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Newport Beach Sexual Harassment Lawyers

Sexual harassment was recognized by the United States Supreme Court as a form of unlawful discrimination over 35 years ago, but it has not gone away by any means. Every day in the U.S., women and men are sexually harassed in the workplace, at school, in the doctor’s office, and other places where they often feel unable or afraid to speak out. The Garza Firm is your voice in times like these and will speak up and speak out for you. Our attorneys are committed to eradicating sexual harassment in the workplace and will fight to see that your rights are vindicated, protected and restored and that you are fully compensated for the harm you suffered due to being subjected to unlawful sexual harassment. Contact our experienced Newport Beach sexual harassment lawyers today for a free case evaluation.

California and Federal Laws Prohibit Workplace Sexual Harassment

Title VII of the Civil Rights Act of 1964 prohibits employment discrimination based on sex. This federal law, enforced by the EEOC and in federal courts, has been interpreted to prohibit sexual harassment as well as adverse employment decisions based on sex. According to the EEOC, unlawful sexual harassment can include unwelcome sexual advances, requests for sexual favors, and other verbal or physical harassment of a sexual nature. In addition, harassment could include offensive remarks about a person’s sex even if the comments are not of a sexual nature.

In California, harassment is specifically included as a prohibited activity in the state’s civil rights law, the Fair Employment and Housing Act (FEHA). Under FEHA, harassment because of sex includes

  • Sexual harassment
  • Gender harassment
  • Harassment based on pregnancy, childbirth, or related medical conditions

As with the federal Title VII law, sexually harassing conduct in California does not have to be motivated by sexual desire in order to be unlawful. Sexual harassment is also not limited to males harassing females but also includes females harassing males or harassment by a person of the same gender.

State and federal laws recognize two broad categories of sexual harassment discussed below – Quid Pro Quo Sexual Harassment and Hostile Environment Sexual Harassment.

Quid Pro Quo Sexual Harassment

The “classic” form of sexual harassment is known in legal terms as quid pro quo harassment. In this form of sexual harassment, a supervisor, manager or business owner puts undue pressure on a subordinate to engage in sexual acts or start up a romantic relationship. The supervisor either promises special job benefits like promotions or raises in return for sexual favors, or else threatens adverse consequences for refusing to comply, including cutting hours, denying a promotion, reassigning, giving bad reviews or discharging the worker.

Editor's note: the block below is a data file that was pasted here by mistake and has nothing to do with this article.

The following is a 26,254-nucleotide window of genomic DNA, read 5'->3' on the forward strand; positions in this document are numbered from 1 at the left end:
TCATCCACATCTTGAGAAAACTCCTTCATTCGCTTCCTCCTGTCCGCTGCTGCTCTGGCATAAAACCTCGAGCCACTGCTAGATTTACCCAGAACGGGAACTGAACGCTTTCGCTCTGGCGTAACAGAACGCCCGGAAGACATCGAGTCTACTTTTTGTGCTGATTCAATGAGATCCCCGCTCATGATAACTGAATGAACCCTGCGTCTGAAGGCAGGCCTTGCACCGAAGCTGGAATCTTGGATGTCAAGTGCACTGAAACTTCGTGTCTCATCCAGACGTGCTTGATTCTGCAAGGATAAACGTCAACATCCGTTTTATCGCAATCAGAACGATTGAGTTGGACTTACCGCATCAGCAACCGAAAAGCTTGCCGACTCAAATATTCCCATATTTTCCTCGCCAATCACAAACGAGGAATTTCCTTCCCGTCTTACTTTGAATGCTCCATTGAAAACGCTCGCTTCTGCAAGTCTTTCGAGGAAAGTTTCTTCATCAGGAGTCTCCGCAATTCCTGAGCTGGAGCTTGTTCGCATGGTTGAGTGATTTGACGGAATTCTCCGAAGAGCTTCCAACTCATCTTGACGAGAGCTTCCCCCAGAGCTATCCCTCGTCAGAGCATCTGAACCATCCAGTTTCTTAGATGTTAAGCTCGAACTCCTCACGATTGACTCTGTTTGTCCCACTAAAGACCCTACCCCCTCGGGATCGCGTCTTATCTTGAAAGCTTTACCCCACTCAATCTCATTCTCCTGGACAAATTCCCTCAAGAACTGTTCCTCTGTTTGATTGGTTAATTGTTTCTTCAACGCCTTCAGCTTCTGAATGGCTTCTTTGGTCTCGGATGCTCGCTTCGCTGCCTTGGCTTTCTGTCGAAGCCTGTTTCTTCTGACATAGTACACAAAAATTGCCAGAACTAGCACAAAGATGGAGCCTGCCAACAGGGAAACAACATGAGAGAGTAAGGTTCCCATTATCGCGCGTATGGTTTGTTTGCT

Employers are strictly liable for quid pro quo sexual harassment perpetrated by a manager, owner, or other person in a supervisory capacity. Not only can you hold the individual harasser liable, but the company is liable to you as well for the harm you suffered, which might include reinstatement plus back pay and damages for mental anguish or emotional distress.

Hostile Work Environment

A claim for hostile environment sexual harassment does not have to include a quid pro quo exchange. Instead, a hostile environment occurs when a person engages in unwelcome conduct of a sexual nature that is so severe or pervasive that it creates a hostile, abusive or intimidating workplace. Although it is often a supervisor or manager who commits this form of harassment, a hostile environment can also be created by co-workers, whether they be peers or subordinates, or third parties such as delivery persons and vendors. Even customers can create a hostile environment through their behavior.

Examples of conduct that can create a hostile environment include:

  • Sexual comments, advances, propositions or requests
  • Groping, touching or hugging
  • Sexual jokes
  • Displaying pornography or inappropriate or offensive materials
  • Blocking someone’s path with one’s body
  • Graffiti of a sexual or sexually derogatory nature

You don’t have to be the target of the harassment to have a hostile work environment claim. If the harassment was directed at one or more other individuals but created a hostile environment for you, you might still have a claim against the harasser and your employer.

Regardless of who is creating the hostile workplace, the company can be held responsible for not responding appropriately. Every business should have a policy or procedure in place for reporting inappropriate conduct such as sexual harassment. Once in receipt of a complaint, the employer is responsible to conduct an investigation, reach a conclusion about whether harassment occurred, and take actions that are appropriate to the situation, which could include disciplining, transferring, reassigning or terminating the harasser, conducting training for all managers and employees, and other remedies. The complainant should also be informed of the conclusion reached and action taken. Failing to take these steps exposes the employer to liability for the harassment, including financial liability to compensate the harassment victim for the harm they endured.

Contact The Garza Firm Today

The Garza Firm works to stop and redress unlawful sexual harassment in the workplace or wherever else it occurs, including colleges and universities. Whether at work, school or any setting where someone is abusing your rights or subjecting you to unwelcome sexual conduct that creates a hostile, intimidating environment, The Garza Firm will fight to hold the responsible parties accountable to you for the harm they have caused. Contact our experienced Newport Beach sexual harassment lawyers today for immediate advice and assistance.

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